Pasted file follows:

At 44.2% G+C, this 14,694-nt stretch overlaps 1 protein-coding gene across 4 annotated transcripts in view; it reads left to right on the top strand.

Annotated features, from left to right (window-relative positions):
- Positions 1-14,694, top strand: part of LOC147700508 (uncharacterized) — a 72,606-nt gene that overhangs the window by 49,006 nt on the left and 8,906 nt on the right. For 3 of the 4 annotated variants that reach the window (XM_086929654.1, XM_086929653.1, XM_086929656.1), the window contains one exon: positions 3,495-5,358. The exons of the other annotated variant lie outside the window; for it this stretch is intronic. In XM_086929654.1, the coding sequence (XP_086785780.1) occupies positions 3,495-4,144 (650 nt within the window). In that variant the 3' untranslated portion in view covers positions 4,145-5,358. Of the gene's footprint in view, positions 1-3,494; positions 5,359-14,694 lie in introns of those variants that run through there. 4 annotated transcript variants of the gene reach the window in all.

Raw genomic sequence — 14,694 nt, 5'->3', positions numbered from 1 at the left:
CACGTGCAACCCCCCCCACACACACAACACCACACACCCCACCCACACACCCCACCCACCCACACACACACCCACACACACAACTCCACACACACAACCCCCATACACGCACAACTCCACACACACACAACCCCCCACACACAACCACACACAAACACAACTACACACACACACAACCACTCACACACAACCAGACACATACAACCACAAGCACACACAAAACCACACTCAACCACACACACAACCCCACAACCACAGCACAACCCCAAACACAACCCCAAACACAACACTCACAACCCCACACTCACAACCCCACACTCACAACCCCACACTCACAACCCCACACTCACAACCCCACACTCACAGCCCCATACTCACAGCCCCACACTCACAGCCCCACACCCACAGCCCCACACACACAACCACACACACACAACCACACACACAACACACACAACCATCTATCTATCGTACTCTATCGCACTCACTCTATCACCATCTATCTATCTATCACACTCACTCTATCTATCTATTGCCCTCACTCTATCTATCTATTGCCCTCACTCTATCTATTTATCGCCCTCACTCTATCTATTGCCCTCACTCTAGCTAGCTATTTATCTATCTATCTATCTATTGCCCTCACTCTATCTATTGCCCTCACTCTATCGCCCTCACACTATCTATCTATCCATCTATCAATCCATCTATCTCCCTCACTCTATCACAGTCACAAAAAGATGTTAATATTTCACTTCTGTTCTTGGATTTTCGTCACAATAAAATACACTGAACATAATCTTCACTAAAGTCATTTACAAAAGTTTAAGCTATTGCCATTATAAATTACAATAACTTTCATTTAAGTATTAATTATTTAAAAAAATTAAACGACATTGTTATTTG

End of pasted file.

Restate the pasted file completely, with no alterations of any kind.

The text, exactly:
At 44.2% G+C, this 14,694-nt stretch overlaps 1 protein-coding gene across 4 annotated transcripts in view; it reads left to right on the top strand.

Annotated features, from left to right (window-relative positions):
- Positions 1-14,694, top strand: part of LOC147700508 (uncharacterized) — a 72,606-nt gene that overhangs the window by 49,006 nt on the left and 8,906 nt on the right. For 3 of the 4 annotated variants that reach the window (XM_086929654.1, XM_086929653.1, XM_086929656.1), the window contains one exon: positions 3,495-5,358. The exons of the other annotated variant lie outside the window; for it this stretch is intronic. In XM_086929654.1, the coding sequence (XP_086785780.1) occupies positions 3,495-4,144 (650 nt within the window). In that variant the 3' untranslated portion in view covers positions 4,145-5,358. Of the gene's footprint in view, positions 1-3,494; positions 5,359-14,694 lie in introns of those variants that run through there. 4 annotated transcript variants of the gene reach the window in all.

Raw genomic sequence — 14,694 nt, 5'->3', positions numbered from 1 at the left:
CACGTGCAACCCCCCCCACACACACAACACCACACACCCCACCCACACACCCCACCCACCCACACACACACCCACACACACAACTCCACACACACAACCCCCATACACGCACAACTCCACACACACACAACCCCCCACACACAACCACACACAAACACAACTACACACACACACAACCACTCACACACAACCAGACACATACAACCACAAGCACACACAAAACCACACTCAACCACACACACAACCCCACAACCACAGCACAACCCCAAACACAACCCCAAACACAACACTCACAACCCCACACTCACAACCCCACACTCACAACCCCACACTCACAACCCCACACTCACAACCCCACACTCACAGCCCCATACTCACAGCCCCACACTCACAGCCCCACACCCACAGCCCCACACACACAACCACACACACACAACCACACACACAACACACACAACCATCTATCTATCGTACTCTATCGCACTCACTCTATCACCATCTATCTATCTATCACACTCACTCTATCTATCTATTGCCCTCACTCTATCTATCTATTGCCCTCACTCTATCTATTTATCGCCCTCACTCTATCTATTGCCCTCACTCTAGCTAGCTATTTATCTATCTATCTATCTATTGCCCTCACTCTATCTATTGCCCTCACTCTATCGCCCTCACACTATCTATCTATCCATCTATCAATCCATCTATCTCCCTCACTCTATCACAGTCACAAAAAGATGTTAATATTTCACTTCTGTTCTTGGATTTTCGTCACAATAAAATACACTGAACATAATCTTCACTAAAGTCATTTACAAAAGTTTAAGCTATTGCCATTATAAATTACAATAACTTTCATTTAAGTATTAATTATTTAAAAAAATTAAACGACATTGTTATTTG